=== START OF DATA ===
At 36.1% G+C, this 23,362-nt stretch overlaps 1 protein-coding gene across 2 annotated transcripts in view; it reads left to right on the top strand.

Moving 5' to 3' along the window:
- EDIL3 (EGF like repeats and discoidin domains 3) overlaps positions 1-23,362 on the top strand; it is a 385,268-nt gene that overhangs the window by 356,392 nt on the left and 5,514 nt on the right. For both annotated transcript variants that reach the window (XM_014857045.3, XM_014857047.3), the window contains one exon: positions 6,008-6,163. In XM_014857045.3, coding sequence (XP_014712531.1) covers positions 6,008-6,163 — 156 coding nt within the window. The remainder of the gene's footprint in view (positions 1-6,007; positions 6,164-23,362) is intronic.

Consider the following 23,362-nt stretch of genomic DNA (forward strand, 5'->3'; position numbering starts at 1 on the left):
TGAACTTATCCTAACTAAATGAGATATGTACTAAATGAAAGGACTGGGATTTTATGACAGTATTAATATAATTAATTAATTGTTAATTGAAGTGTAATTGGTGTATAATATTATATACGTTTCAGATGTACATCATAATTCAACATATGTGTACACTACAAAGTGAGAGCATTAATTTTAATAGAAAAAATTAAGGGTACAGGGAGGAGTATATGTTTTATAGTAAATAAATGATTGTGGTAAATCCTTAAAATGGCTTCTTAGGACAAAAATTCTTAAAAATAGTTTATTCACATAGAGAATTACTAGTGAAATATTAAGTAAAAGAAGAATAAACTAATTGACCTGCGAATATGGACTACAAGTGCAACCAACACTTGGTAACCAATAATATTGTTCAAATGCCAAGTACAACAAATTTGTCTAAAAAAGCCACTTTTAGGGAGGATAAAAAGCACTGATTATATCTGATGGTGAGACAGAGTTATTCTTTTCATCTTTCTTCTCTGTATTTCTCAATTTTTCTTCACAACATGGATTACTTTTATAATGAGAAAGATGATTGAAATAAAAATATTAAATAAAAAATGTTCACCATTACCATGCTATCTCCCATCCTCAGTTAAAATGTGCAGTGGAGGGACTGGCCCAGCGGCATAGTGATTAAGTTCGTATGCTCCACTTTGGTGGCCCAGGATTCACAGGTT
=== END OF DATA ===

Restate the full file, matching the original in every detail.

At 36.1% G+C, this 23,362-nt stretch overlaps 1 protein-coding gene across 2 annotated transcripts in view; it reads left to right on the top strand.

Moving 5' to 3' along the window:
- EDIL3 (EGF like repeats and discoidin domains 3) overlaps positions 1-23,362 on the top strand; it is a 385,268-nt gene that overhangs the window by 356,392 nt on the left and 5,514 nt on the right. For both annotated transcript variants that reach the window (XM_014857045.3, XM_014857047.3), the window contains one exon: positions 6,008-6,163. In XM_014857045.3, coding sequence (XP_014712531.1) covers positions 6,008-6,163 — 156 coding nt within the window. The remainder of the gene's footprint in view (positions 1-6,007; positions 6,164-23,362) is intronic.

Consider the following 23,362-nt stretch of genomic DNA (forward strand, 5'->3'; position numbering starts at 1 on the left):
TGAACTTATCCTAACTAAATGAGATATGTACTAAATGAAAGGACTGGGATTTTATGACAGTATTAATATAATTAATTAATTGTTAATTGAAGTGTAATTGGTGTATAATATTATATACGTTTCAGATGTACATCATAATTCAACATATGTGTACACTACAAAGTGAGAGCATTAATTTTAATAGAAAAAATTAAGGGTACAGGGAGGAGTATATGTTTTATAGTAAATAAATGATTGTGGTAAATCCTTAAAATGGCTTCTTAGGACAAAAATTCTTAAAAATAGTTTATTCACATAGAGAATTACTAGTGAAATATTAAGTAAAAGAAGAATAAACTAATTGACCTGCGAATATGGACTACAAGTGCAACCAACACTTGGTAACCAATAATATTGTTCAAATGCCAAGTACAACAAATTTGTCTAAAAAAGCCACTTTTAGGGAGGATAAAAAGCACTGATTATATCTGATGGTGAGACAGAGTTATTCTTTTCATCTTTCTTCTCTGTATTTCTCAATTTTTCTTCACAACATGGATTACTTTTATAATGAGAAAGATGATTGAAATAAAAATATTAAATAAAAAATGTTCACCATTACCATGCTATCTCCCATCCTCAGTTAAAATGTGCAGTGGAGGGACTGGCCCAGCGGCATAGTGATTAAGTTCGTATGCTCCACTTTGGTGGCCCAGGATTCACAGGTT